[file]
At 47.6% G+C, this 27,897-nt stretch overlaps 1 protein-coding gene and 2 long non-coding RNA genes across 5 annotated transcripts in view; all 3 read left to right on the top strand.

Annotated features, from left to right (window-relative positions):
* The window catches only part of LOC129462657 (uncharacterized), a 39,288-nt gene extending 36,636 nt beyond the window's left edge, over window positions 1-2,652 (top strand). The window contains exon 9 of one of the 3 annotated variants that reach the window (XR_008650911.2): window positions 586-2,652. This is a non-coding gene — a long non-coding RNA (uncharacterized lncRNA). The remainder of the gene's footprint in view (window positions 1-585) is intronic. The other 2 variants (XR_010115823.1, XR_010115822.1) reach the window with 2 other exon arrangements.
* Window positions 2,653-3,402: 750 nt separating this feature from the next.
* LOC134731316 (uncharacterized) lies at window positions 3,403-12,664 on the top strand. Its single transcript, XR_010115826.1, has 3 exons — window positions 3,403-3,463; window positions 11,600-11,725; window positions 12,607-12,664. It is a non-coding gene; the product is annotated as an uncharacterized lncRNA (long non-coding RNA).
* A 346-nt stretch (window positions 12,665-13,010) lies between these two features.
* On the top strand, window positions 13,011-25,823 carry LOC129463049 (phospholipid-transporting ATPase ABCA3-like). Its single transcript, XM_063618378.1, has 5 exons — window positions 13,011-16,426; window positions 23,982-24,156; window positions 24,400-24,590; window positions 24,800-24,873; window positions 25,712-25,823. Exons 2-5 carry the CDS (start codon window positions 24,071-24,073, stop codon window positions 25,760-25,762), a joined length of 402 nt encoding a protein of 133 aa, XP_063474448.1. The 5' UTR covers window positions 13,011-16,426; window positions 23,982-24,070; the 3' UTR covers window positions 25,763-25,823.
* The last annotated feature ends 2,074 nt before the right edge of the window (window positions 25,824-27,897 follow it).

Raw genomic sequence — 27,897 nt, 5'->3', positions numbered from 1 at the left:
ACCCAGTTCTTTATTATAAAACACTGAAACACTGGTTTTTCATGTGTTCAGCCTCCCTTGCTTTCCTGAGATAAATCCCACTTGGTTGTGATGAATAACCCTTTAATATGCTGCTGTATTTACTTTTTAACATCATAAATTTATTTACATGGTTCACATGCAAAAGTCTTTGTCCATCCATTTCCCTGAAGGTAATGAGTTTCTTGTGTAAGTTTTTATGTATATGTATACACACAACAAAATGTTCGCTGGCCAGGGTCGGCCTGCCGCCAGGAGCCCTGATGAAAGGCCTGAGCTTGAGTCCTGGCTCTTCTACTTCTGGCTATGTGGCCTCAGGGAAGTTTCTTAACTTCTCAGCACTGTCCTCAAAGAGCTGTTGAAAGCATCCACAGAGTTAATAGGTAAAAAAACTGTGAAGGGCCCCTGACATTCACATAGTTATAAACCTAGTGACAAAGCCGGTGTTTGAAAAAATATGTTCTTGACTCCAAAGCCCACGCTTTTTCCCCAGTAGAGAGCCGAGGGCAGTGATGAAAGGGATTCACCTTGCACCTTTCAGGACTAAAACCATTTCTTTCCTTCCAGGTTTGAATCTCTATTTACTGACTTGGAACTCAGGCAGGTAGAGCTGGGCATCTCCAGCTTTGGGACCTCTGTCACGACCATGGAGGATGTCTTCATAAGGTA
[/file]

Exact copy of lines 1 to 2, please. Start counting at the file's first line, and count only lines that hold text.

At 47.6% G+C, this 27,897-nt stretch overlaps 1 protein-coding gene and 2 long non-coding RNA genes across 5 annotated transcripts in view; all 3 read left to right on the top strand.

Annotated features, from left to right (window-relative positions):